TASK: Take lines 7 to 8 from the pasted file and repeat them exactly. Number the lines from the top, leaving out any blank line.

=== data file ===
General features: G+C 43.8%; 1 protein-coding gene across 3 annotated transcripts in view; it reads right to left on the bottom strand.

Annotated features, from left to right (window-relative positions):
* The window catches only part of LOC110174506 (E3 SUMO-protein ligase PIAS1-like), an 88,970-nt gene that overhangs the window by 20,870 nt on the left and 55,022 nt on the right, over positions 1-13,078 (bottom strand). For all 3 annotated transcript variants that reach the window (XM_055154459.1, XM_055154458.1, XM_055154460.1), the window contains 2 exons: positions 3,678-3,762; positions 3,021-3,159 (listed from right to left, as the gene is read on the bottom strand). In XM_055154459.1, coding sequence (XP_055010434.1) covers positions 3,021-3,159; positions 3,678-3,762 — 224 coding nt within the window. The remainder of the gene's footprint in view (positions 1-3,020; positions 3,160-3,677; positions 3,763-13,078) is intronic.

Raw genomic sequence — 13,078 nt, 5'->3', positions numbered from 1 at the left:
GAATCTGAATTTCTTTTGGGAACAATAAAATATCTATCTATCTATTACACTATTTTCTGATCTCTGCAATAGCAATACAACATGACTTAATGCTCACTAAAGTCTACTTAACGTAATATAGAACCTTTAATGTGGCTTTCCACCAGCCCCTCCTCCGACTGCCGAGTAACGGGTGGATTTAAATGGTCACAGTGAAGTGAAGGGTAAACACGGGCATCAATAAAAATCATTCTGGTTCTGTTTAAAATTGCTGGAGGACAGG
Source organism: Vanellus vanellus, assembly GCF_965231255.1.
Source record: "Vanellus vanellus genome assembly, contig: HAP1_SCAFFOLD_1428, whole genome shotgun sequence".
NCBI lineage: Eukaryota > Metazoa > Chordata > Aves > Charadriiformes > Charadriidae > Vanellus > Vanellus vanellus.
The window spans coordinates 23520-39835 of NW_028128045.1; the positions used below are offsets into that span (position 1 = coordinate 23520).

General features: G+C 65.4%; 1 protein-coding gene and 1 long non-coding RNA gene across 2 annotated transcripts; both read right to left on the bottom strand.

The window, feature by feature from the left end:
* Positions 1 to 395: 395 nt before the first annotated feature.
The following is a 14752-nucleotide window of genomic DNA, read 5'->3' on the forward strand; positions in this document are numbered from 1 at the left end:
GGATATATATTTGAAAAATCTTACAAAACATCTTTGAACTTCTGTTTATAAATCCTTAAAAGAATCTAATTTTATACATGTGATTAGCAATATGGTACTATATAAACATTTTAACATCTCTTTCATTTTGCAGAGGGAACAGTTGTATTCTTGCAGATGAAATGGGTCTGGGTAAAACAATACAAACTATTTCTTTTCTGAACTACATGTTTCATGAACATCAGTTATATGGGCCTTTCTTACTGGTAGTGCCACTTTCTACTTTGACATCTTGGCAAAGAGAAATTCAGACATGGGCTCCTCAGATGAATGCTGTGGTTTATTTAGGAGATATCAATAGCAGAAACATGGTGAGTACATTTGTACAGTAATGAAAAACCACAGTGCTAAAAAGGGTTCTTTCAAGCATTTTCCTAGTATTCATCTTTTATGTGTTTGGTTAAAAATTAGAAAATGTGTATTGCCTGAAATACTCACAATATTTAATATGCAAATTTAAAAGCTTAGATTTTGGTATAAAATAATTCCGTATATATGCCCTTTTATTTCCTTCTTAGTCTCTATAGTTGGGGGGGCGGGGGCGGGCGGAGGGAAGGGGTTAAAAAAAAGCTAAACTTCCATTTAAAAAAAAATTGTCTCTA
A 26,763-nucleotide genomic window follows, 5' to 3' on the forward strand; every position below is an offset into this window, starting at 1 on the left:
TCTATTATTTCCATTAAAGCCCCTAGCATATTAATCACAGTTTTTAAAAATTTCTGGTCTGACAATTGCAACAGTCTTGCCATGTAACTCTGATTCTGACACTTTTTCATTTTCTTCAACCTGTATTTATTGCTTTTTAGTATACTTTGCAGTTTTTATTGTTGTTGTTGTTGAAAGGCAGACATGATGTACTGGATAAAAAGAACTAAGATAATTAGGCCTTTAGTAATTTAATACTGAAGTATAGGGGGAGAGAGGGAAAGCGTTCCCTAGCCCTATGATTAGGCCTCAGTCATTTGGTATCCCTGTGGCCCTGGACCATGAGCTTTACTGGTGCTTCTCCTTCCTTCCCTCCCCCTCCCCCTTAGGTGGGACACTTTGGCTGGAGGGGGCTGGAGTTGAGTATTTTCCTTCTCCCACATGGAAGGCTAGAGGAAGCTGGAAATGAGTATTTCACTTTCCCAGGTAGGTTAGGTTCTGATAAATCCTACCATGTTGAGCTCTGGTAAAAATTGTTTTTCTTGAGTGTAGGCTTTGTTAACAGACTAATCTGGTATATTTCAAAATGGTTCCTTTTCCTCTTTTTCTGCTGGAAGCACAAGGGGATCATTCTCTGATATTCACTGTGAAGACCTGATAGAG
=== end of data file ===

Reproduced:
Source record: "Vanellus vanellus genome assembly, contig: HAP1_SCAFFOLD_1428, whole genome shotgun sequence".
NCBI lineage: Eukaryota > Metazoa > Chordata > Aves > Charadriiformes > Charadriidae > Vanellus > Vanellus vanellus.